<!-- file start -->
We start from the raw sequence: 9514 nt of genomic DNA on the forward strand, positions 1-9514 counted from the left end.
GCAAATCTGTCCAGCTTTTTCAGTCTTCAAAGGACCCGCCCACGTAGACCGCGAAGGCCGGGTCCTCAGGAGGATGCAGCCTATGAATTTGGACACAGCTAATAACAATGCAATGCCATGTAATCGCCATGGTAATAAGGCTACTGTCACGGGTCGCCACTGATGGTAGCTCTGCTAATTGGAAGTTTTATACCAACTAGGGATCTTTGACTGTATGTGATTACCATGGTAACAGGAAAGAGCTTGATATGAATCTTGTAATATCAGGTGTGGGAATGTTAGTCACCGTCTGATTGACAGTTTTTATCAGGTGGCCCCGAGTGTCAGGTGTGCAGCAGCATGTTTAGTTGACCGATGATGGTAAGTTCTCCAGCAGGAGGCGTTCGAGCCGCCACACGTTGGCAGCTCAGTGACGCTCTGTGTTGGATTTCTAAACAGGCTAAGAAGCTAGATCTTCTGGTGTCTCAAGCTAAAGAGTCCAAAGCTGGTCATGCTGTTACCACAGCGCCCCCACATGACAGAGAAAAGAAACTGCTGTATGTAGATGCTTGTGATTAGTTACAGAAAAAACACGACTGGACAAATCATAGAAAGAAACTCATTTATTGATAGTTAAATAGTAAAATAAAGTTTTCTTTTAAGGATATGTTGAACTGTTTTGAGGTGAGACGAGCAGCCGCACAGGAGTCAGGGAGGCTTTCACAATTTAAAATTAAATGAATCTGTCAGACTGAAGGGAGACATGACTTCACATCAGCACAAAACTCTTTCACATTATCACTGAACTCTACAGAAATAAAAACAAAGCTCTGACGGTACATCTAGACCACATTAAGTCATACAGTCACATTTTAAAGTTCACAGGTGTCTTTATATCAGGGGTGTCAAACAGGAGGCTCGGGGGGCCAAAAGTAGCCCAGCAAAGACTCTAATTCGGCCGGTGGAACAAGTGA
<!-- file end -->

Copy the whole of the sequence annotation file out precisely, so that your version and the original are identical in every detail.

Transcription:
We start from the raw sequence: 9514 nt of genomic DNA on the forward strand, positions 1-9514 counted from the left end.
GCAAATCTGTCCAGCTTTTTCAGTCTTCAAAGGACCCGCCCACGTAGACCGCGAAGGCCGGGTCCTCAGGAGGATGCAGCCTATGAATTTGGACACAGCTAATAACAATGCAATGCCATGTAATCGCCATGGTAATAAGGCTACTGTCACGGGTCGCCACTGATGGTAGCTCTGCTAATTGGAAGTTTTATACCAACTAGGGATCTTTGACTGTATGTGATTACCATGGTAACAGGAAAGAGCTTGATATGAATCTTGTAATATCAGGTGTGGGAATGTTAGTCACCGTCTGATTGACAGTTTTTATCAGGTGGCCCCGAGTGTCAGGTGTGCAGCAGCATGTTTAGTTGACCGATGATGGTAAGTTCTCCAGCAGGAGGCGTTCGAGCCGCCACACGTTGGCAGCTCAGTGACGCTCTGTGTTGGATTTCTAAACAGGCTAAGAAGCTAGATCTTCTGGTGTCTCAAGCTAAAGAGTCCAAAGCTGGTCATGCTGTTACCACAGCGCCCCCACATGACAGAGAAAAGAAACTGCTGTATGTAGATGCTTGTGATTAGTTACAGAAAAAACACGACTGGACAAATCATAGAAAGAAACTCATTTATTGATAGTTAAATAGTAAAATAAAGTTTTCTTTTAAGGATATGTTGAACTGTTTTGAGGTGAGACGAGCAGCCGCACAGGAGTCAGGGAGGCTTTCACAATTTAAAATTAAATGAATCTGTCAGACTGAAGGGAGACATGACTTCACATCAGCACAAAACTCTTTCACATTATCACTGAACTCTACAGAAATAAAAACAAAGCTCTGACGGTACATCTAGACCACATTAAGTCATACAGTCACATTTTAAAGTTCACAGGTGTCTTTATATCAGGGGTGTCAAACAGGAGGCTCGGGGGGCCAAAAGTAGCCCAGCAAAGACTCTAATTCGGCCGGTGGAACAAGTGA